In the political sphere, the rising tide of chauvinism can help Erdoğan attract nationalist votes in the short run, but such a victory will not be sufficient to stop the structural weakening of the AKP. The AKP’s ultranationalist allies, as well as nationalist parties in the opposition, are in a better position to capitalize on Turkish chauvinism. The deepening of the world hegemonic crisis faced by the United States has been providing Erdoğan some leverage in geopolitical negotiations. After all, it was Trump’s decision to pull out from Syria, which is nothing but a confession that the United States can no longer even pretend to be a world hegemonic power, that paved the way for Operation Peace Spring. Yet, Erdoğan mistakes the weakening of US power for the strengthening of his own. Erdoğan believes that he can play one great power (Russia) off another (the United States) in the region. But without a far-sighted and well-crafted diplomatic strategy, his short-term efforts will eventually trap Turkey between these two great powers.

It is almost certain that the Syrian adventure will further alienate Erdoğan and the AKP from the international community and intensify the conflict between the AKP and Kurds in Turkey. Turkey will not be able to provide a solution to the Syrian refugee problem but will experience an additional influx of the jihadist forces from Syrian territories after the Assad regime and Russia gain control over the region. In short, instead of solving Erdoğan’s problems, Operation Peace Spring will probably prepare the conditions of even deeper economic, social and (geo)political crises.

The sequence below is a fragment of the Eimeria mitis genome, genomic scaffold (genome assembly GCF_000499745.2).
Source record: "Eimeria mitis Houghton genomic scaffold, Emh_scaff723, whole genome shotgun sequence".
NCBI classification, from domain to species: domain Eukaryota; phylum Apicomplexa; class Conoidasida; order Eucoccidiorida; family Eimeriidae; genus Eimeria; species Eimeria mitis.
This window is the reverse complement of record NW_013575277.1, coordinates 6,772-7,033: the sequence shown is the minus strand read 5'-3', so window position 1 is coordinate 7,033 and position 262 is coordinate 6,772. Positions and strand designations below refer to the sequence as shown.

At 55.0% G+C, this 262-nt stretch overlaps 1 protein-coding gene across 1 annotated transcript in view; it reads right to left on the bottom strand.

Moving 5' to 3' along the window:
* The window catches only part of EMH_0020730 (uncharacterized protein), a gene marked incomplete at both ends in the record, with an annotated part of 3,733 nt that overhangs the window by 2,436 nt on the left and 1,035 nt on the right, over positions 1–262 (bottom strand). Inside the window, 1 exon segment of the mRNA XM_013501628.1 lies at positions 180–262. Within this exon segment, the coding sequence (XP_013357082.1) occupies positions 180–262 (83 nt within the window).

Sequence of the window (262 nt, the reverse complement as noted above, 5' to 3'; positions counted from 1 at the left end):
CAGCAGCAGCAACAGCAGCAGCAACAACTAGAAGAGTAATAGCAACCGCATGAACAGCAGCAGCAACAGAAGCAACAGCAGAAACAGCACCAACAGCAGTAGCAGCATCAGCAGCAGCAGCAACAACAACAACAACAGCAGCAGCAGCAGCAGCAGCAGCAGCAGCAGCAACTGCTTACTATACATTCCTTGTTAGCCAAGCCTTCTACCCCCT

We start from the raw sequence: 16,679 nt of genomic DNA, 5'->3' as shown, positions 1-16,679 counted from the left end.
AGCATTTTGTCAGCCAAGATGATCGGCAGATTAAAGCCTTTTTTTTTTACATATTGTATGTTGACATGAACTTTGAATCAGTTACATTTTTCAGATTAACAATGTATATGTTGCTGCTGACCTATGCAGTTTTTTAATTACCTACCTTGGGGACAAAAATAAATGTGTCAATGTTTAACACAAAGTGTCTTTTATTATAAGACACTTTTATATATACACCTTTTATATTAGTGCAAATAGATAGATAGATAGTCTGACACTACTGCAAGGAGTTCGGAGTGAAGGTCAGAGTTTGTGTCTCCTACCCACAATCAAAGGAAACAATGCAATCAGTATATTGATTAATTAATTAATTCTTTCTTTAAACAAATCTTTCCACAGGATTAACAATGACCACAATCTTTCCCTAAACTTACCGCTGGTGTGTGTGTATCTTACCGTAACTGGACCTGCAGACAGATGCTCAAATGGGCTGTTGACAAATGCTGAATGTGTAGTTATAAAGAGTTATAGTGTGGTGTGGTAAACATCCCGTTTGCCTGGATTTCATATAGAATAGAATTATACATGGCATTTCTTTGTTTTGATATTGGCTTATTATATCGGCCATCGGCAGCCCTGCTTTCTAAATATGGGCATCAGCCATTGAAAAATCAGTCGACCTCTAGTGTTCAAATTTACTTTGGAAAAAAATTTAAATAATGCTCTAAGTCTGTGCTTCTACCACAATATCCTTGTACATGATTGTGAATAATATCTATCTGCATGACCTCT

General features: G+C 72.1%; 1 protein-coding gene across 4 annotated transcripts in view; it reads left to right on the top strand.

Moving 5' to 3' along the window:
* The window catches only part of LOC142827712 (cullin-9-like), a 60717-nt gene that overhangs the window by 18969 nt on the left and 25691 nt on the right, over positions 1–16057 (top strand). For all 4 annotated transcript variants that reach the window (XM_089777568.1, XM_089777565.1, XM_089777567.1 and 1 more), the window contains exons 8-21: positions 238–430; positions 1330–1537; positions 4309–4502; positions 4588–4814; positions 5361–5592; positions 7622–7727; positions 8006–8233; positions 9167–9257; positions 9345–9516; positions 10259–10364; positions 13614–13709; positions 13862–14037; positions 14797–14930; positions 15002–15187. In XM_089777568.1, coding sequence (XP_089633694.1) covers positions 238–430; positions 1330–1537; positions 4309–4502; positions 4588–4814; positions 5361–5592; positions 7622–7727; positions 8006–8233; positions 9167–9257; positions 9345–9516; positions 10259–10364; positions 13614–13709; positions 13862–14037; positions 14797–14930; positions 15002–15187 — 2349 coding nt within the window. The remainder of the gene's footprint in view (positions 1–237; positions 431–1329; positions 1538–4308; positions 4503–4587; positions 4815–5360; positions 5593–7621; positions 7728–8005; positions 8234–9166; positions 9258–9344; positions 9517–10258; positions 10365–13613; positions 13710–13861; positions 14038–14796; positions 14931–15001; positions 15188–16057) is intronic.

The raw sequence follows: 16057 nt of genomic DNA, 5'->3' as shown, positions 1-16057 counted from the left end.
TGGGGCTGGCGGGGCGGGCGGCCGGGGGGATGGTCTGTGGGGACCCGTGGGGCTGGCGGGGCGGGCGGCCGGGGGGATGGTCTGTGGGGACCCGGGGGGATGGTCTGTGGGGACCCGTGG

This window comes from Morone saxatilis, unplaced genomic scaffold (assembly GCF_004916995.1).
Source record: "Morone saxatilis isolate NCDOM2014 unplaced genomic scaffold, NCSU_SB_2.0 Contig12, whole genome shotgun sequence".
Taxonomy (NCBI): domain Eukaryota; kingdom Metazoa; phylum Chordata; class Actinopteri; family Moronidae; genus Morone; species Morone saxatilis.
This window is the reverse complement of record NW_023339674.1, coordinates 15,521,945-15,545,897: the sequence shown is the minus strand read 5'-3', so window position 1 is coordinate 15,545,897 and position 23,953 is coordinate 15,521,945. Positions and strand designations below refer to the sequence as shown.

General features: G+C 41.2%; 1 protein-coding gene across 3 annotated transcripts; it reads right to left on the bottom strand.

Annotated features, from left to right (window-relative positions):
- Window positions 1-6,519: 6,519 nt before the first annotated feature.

[1] Ümit Akcay, “Neoliberal Populism in Turkey and Its Crisis,” Institute for International Political Economy Berlin, Working Paper 100 (2018).

[2] Ümit Akcay and Ali Riza Güngen, “The Making of Turkey’s 2018–2019 Economic Crisis,” Institute for International Political Economy Berlin, Working Paper 120 (2019).

[3] Esra Çeviker Gürakar, Politics of Favoritism in Public Procurement in Turkey: Reconfigurations of Dependency Networks in the AKP Era (Springer, 2016).

[4] Şahan Savaş Karataşlı and Sefika Kumral, “Capitalist Development in Hostile Conjunctures: War, Dispossession, and Class Formation in Turkey,” Journal of Agrarian Change 19/3 (2019), pp. 528–549.

[5] Cihan Tuğal, The Fall of the Turkish Model: How the Arab Uprisings Brought Down Islamic Liberalism (New York: Verso, 2016).

How to cite this article:

Şahan Savaş Karataşlı "The Political Economy of Erdoğan’s Syria Gamble," Middle East Report 292/3 (Fall/Winter 2019).